Vancouver vultures circling for cash

Hello readers, I’m Crommunist. I’m not a witch. I’m not anything you’ve heard. I’m you!

No, actually I’m not you. I’m me. But none of that is important, because I can predict the motherfucking future. You may remember back in April of this year I talked about the so-called “liberation therapy” for Multiple Sclerosis (MS). In that post, I said this:

When you’re sick, you have only one goal: getting better. Millions of years of evolution have hard-wired a strong survival instinct into all living species, and human beings are no exception. People suffering from disease and their families are willing to do just about anything for a chance at recovery, and logic plays nearly no role in the decision-making process. The problem with this is that people suspend their disbelief and are willing to jump at any chance, no matter how remote, unlikely, or unproven.

When the stakes are high, we will abandon logic and chase after whatever seems right – putting rational thought to one side in favour of quick and dirty heuristics. It’s why the Republican party is so adept at getting votes – they stoke the fears of the populace (the Muslims are coming to get us with their socialist Obamacare!) to shut down the critical thinking part of the brain (the part that notices that Republicans are bad on security, bad on the economy, bad on individual freedoms, bad on pretty much any measure you can think of). Once critical thinking has ceased, your lizard brain takes over and you make decisions based not on evidence or critical thinking, but on gut reactions (blame illegal immigrants!)

The sudden popularity of the new treatment has prompted Jeff Donegan of Chilliwack, B.C., to sign up to get the therapy through another company in California. “When [liberation therapy] first came out, I was very skeptical,” said Donegan, 31. But five years of constant nerve pain, blindness in one eye and severe fatigue have been a nightmare, he said. “Every day is different,” he said. “I don’t know what I’m going to wake up to.”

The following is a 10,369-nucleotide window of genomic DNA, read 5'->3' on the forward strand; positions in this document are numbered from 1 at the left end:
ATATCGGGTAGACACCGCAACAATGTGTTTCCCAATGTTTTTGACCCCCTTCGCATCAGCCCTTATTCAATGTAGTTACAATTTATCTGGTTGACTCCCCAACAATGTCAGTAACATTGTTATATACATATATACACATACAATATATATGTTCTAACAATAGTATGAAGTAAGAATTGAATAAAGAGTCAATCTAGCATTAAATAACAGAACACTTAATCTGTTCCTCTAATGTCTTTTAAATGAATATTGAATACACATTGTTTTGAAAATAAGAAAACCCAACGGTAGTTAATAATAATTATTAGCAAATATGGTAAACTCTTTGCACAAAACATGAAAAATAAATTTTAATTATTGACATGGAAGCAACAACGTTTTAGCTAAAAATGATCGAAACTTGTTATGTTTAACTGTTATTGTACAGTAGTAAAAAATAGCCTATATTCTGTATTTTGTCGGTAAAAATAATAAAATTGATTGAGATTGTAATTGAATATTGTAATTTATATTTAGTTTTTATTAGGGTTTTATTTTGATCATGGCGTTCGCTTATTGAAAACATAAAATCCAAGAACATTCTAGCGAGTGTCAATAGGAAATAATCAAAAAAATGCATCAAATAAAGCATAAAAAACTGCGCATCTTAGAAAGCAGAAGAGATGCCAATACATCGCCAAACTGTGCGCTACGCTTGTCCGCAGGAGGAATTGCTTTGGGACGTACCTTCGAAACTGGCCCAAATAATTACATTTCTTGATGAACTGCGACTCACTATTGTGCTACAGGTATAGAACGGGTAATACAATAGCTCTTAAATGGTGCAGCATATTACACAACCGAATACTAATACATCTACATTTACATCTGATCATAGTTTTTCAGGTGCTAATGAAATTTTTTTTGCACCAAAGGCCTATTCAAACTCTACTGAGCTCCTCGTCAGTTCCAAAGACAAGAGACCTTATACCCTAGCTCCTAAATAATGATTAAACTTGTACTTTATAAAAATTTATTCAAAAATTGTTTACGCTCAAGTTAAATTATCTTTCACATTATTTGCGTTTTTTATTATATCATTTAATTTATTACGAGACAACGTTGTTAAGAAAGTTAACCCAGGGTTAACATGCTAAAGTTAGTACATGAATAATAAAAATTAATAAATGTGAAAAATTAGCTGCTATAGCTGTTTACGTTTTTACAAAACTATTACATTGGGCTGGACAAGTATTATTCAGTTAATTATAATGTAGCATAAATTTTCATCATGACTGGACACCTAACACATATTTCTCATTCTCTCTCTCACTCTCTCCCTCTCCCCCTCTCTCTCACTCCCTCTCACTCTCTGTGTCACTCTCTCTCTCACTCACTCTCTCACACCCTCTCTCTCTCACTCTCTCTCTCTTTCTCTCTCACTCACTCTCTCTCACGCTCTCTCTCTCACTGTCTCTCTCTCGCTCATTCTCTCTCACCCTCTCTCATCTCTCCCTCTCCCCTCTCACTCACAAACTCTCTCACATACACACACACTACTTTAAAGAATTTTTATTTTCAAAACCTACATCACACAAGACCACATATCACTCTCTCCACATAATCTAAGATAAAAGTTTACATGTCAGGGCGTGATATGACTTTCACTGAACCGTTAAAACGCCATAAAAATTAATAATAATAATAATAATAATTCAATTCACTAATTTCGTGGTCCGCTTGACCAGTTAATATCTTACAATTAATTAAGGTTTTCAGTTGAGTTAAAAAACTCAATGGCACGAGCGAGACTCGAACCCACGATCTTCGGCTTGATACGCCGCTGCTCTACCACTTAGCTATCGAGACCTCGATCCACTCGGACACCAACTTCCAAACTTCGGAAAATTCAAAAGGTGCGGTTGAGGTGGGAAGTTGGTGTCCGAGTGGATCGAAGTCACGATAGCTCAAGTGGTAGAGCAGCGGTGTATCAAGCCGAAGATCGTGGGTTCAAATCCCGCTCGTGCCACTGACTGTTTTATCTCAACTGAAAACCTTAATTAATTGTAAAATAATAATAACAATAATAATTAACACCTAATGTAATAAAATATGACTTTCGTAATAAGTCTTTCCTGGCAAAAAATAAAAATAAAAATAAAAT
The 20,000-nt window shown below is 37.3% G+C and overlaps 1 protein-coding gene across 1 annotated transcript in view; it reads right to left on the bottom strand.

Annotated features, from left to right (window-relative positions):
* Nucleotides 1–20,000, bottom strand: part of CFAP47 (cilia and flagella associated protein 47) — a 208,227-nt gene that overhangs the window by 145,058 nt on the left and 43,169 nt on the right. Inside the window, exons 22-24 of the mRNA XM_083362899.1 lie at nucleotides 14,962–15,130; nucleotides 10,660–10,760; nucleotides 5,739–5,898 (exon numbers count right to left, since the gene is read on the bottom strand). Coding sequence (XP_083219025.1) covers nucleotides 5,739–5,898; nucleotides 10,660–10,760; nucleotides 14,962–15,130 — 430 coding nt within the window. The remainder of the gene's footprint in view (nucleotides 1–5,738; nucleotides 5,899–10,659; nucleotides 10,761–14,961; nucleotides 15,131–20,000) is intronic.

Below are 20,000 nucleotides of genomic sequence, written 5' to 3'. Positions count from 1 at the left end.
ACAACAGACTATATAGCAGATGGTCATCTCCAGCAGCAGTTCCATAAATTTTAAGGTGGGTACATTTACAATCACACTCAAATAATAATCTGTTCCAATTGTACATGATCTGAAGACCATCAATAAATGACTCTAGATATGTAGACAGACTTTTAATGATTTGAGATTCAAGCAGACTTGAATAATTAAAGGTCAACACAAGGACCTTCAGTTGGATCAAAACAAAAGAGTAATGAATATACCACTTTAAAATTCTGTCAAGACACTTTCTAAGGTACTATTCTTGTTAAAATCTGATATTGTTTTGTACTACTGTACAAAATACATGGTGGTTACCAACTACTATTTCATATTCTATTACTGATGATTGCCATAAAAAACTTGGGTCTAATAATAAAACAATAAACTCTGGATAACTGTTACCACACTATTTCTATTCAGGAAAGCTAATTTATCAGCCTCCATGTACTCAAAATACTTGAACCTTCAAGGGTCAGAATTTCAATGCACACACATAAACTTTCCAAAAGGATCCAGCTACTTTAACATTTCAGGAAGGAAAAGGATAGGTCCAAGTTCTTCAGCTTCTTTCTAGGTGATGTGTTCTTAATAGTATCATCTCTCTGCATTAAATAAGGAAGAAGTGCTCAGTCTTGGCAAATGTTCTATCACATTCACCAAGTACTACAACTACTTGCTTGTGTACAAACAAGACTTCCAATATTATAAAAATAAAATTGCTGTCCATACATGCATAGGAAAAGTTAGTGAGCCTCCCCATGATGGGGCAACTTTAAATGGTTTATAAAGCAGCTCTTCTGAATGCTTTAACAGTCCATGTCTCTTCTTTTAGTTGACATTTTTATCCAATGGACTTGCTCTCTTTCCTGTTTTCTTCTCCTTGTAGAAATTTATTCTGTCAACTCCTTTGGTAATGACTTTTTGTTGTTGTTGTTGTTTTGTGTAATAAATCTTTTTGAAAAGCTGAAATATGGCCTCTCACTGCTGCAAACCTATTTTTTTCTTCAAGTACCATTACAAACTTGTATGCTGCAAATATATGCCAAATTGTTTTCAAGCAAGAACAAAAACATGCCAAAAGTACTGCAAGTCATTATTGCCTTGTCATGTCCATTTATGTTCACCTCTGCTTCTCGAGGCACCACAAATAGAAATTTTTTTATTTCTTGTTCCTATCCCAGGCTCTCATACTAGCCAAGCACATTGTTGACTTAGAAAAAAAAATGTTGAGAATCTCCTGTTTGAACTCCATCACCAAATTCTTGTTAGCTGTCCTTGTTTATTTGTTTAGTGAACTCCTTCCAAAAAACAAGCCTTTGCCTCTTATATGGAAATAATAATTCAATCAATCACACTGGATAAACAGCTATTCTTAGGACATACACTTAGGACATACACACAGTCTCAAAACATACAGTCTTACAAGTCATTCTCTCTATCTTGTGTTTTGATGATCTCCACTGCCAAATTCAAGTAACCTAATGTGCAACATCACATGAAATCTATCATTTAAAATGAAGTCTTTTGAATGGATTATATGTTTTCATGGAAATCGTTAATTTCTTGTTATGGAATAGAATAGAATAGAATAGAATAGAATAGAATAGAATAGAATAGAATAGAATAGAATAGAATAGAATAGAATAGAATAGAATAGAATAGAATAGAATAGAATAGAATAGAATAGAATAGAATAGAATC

The stakes could not possibly be higher when you have a debilitating, degenerative disease. And like the Republicans, there will always be those who are willing to put ethics and common decency aside for the sake of profit:

A Vancouver-based medical tourism company is cashing in on the reluctance by many provincial governments to fund a controversial therapy to treat multiple sclerosis. Passport Medical has arranged for foreign treatment using so-called liberation therapy for more than 350 MS sufferers from all over North America, said company owner Mark Semple. The company’s two-week trips include surgery and recovery care in Costa Rica for about $13,000.

Semple said the outcome for many of the patients is encouraging. “Some of the things I’ve seen could only be described as miracles,” he said. “Is it a cure? No. Is there a vascular component of the disease? I can only say yes.”

Safety regulations got you down? Is The Man telling you that you can’t have this experimental surgery that has no proven efficacy and will likely as not do nothing to alleviate your illness? Got 13 grand to spare? Fuck it then, give me your money, I’ll send you to a place that has no safety regulations. You’ll come back $13,000 poorer, and no better off than you were before (for all we know). Also note the complete lack of confidence on the part of the owner, who admits it’s not a cure. He likens it to a miracle – not a good thing when you’re talking about a medical procedure. You don’t want miracles in science, you want regularly-occurring phenomena that can be predicted and replicated. If it’s ‘miraculous’, you’re probably looking at the placebo effect.

But yes, I called it in April, and it’s happening now. People are flocking to Costa Rica to get surgery, paying ridiculous sums for it, and Mark Semple is laughing all the way to the bank.

I’m you!

Like this article? Follow me on Twitter!


  1. Beauzeaux says

    I understand the reasons why people have been flocking to this therapy — they’re desperate. But I also said when we first saw this on the CBC that the science behind this surgery was and is extremely weak.
    I’ve seen this kind of thing before. Remember laetrile? There are always purveyors of snake-oil science to people with chronic debilitating illnesses for which there are no (or few) adequate treatments.
    MS is just one — a quick search on the internet will show extensive lists of Fab “cures” for everything from migraines to cancer.
    It’s a truly despicable way to make money but desperate people continue to spend whatever they have for “hope.”

  2. Ryan says

    This is why skepticism is important to me as someone who suffers with a medical condition: I want treatment that is based on good, solid science. Treatment that -works-.

Leave a Reply

Your email address will not be published. Required fields are marked *